CMS outlines reforms to benchmarks, financial incentives to entice providers to participate in models

Value-based care payment models must be adjusted to make it easier for providers to get savings and not lose money, according to a new vision released by the Centers for Medicare & Medicaid Services (CMS).

The agency outlined its vision for payment models in an article in the journal Health Affairs this week. After an exhaustive review of the Center for Medicare and Medicaid Innovation’s (CMMI's) more than 50 models, CMS leaders found major challenges in setting benchmarks that determine cost-saving goals for payment models, and providers find it difficult to accept financial risk without flexibility for caring for certain populations.

The agency also wants to put healthcare equity at the centerpiece in every model going forward.

“From here on, the Innovation Center will embed equity in every aspect of its models by seeking to include more providers serving low- and modest-income, racially diverse and/or rural populations; the Innovation Center will aim to ensure everyone has access to providers at the leading edge of transformation,” the article penned by agency leaders said.

CMS Administrator Chiquita Brooks-LaSure and CMMI Director Liz Fowler were among the article’s authors.

The agency’s vision is guided by a review of every model launched since CMMI was created by the Affordable Care Act more than 10 years ago. The center has launched more than 50 models and is running 28 concurrently.

It found that six models generated statistically significant savings for Medicare: the ACO Investment Model, Home Health Value-Based Purchasing, Medicare Care Choices, Maryland All-Payer, Pioneer ACO and Prior Authorization of Repetitive, Scheduled Non-Emergent Ambulance Transport.

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It also found that the home health, ambulance transport, Pioneer ACO and Medicare Diabetes Prevention Program models met requirements to be expanded in their duration and scope.

Creating new incentives for providers is also going to be a major initiative moving forward.

One of the takeaways from the review is that the center must reevaluate how it designs financial incentives and hints that more mandatory models are coming.

“While voluntary models can demonstrate a proof of concept, they limit the potential savings and full ability to test an intervention, because participants can opt in when they believe they will benefit financially and opt out (or never join) when they believe they are at risk for losses,” the article said.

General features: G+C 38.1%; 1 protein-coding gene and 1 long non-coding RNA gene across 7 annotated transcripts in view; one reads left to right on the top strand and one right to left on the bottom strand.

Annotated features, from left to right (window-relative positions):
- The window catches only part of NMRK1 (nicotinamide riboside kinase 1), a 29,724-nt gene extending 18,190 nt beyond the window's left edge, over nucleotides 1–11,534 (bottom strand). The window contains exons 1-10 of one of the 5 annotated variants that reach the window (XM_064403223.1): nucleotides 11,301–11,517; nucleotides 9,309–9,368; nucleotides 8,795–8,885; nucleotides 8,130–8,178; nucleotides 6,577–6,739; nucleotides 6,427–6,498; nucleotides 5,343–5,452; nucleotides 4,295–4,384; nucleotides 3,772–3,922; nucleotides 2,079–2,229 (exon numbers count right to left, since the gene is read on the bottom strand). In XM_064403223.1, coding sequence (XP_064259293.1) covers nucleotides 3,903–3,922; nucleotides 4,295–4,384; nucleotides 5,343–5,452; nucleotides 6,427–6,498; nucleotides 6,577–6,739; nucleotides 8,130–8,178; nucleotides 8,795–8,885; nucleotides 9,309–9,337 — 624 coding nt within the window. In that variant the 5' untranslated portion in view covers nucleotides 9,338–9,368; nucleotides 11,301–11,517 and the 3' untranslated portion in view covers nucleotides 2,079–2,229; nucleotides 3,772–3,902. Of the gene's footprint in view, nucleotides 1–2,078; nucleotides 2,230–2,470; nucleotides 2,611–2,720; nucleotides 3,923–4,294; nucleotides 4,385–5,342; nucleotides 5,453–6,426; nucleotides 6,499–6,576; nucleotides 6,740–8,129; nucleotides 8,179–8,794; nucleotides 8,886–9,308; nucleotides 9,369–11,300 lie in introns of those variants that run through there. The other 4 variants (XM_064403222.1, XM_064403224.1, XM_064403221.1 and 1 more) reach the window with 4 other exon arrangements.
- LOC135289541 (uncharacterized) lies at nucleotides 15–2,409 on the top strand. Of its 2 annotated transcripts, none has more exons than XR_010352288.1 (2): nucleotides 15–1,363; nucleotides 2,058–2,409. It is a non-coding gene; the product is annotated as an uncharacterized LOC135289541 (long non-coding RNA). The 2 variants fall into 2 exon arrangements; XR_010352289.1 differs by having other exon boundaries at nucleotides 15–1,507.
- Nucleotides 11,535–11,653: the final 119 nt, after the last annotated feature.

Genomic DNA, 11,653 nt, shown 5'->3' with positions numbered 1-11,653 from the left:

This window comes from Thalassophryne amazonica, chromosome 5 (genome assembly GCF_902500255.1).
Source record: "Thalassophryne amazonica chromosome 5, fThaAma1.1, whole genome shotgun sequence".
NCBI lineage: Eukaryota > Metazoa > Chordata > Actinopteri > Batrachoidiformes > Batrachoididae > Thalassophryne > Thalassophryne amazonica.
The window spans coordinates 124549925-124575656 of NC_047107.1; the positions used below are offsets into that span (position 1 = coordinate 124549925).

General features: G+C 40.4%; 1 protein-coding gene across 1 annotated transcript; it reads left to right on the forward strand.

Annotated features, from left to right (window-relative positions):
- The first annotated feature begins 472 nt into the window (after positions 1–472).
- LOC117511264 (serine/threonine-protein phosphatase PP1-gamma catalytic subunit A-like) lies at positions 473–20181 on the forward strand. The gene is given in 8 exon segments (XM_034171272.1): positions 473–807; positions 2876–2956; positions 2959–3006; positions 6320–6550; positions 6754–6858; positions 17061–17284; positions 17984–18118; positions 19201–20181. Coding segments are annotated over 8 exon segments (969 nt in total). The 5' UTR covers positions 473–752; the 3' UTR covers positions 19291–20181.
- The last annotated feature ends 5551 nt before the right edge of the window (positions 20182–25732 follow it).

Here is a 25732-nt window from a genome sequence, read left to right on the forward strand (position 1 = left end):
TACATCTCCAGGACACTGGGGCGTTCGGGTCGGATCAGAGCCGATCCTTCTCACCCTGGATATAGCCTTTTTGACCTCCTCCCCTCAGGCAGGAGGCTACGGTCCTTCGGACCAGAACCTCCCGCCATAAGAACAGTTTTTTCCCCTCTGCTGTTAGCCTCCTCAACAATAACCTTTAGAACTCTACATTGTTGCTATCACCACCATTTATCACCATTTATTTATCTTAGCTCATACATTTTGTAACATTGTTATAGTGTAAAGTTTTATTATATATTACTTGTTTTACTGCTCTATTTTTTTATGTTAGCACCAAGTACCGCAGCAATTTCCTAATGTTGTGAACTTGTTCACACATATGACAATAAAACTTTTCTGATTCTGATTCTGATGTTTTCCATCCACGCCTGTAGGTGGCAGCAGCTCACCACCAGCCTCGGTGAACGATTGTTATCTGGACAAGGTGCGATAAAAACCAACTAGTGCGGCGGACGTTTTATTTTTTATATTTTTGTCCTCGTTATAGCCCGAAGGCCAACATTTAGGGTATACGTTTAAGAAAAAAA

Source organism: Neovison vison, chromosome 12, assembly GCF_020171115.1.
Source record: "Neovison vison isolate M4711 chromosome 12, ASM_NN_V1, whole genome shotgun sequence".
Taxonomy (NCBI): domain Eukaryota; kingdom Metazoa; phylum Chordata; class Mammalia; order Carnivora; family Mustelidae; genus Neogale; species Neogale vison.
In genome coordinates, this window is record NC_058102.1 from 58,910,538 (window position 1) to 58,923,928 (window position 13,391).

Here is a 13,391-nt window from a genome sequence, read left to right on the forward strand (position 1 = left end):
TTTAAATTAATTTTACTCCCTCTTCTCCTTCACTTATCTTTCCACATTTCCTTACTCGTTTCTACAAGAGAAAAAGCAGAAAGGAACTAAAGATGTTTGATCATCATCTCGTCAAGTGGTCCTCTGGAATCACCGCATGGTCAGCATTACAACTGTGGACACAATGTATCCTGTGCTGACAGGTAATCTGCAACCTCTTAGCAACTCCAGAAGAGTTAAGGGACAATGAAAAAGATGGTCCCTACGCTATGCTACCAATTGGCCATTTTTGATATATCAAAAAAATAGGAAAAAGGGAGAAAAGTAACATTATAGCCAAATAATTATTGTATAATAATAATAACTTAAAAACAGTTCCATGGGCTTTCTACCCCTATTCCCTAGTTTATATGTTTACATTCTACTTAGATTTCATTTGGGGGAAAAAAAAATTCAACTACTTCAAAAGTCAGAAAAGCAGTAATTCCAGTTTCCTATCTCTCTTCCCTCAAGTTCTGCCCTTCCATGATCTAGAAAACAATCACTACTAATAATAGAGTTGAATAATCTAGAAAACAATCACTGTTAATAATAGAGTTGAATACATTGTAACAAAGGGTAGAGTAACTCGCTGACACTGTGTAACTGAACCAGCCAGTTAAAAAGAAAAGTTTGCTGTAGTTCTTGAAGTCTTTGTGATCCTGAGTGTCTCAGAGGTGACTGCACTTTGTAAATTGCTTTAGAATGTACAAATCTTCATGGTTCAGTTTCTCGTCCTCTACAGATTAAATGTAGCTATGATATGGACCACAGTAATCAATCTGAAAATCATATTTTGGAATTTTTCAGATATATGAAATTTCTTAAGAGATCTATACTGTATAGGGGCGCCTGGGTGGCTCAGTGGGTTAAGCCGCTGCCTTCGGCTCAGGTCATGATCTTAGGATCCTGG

But adding more mandatory models means providers need the tools to take on such risk, one expert said.

“In order to do this successfully, there has to be more partnership,” said Alexis Finkelberg Bortniker, a partner in the healthcare group at law firm Foley & Lardner, in an interview with Fierce Healthcare last month. “It is not that providers don’t want to do this; it is that providers are really not ready and, in some cases, don’t have the tools to implement this successfully.”

More models means more overlap

The review discovered that offering too many models has been an issue.

“Testing too many models at once can create opposing, even conflicting incentives and burden model participants with figuring out the model hierarchies and interactions,” the article said. “Ultimately, this not only makes decisions about joining or continuing to participate in models difficult but also stymies systemic, scalable transformation.”

The center hopes to focus on launching fewer models soon.

CMMI should ensure providers have options for manageable levels of risk and lay out what they need to take on more risk, the article said. This could include waivers and support in transforming care, especially for vulnerable populations.

“This will require the Innovation Center to provide strong, consistent signals and expectations about where CMS is heading in value-based care,” the article added.

CMMI can also change what it defines as success away from just meeting spending and quality targets. Currently, providers in models that lower costs or meet certain quality metrics get a share of any savings and must repay Medicare if they don’t meet the benchmarks.

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But models can instead define success based more on lasting care transformations, the agency leaders said.

A major takeaway for providers is CMS understanding the issues with setting financial benchmarks, which are the spending targets a provider must meet to qualify for savings. CMMI is evaluating options to ensure that models don’t result in overpayment and “exploring opportunities to improve or replace the current risk adjustment methodology,” the article said.

CMMI plans to offer more details on how to install its vision for value-based care in the coming months. For now, it is engaging with stakeholders to develop short- and long-term objectives.

“CMS cannot do this alone, and we look forward to partnering with patients, providers, payers, state and communities to build off the progress made in the last 10 years,” the article said.

The new vision comes as accountable care organization advocates have been worried about a slide in participation in the program stemming back to Trump administration efforts to force ACOs to take on more risk. Groups such as the National Association of ACOs have called for providers to get more shared savings to help buttress any losses.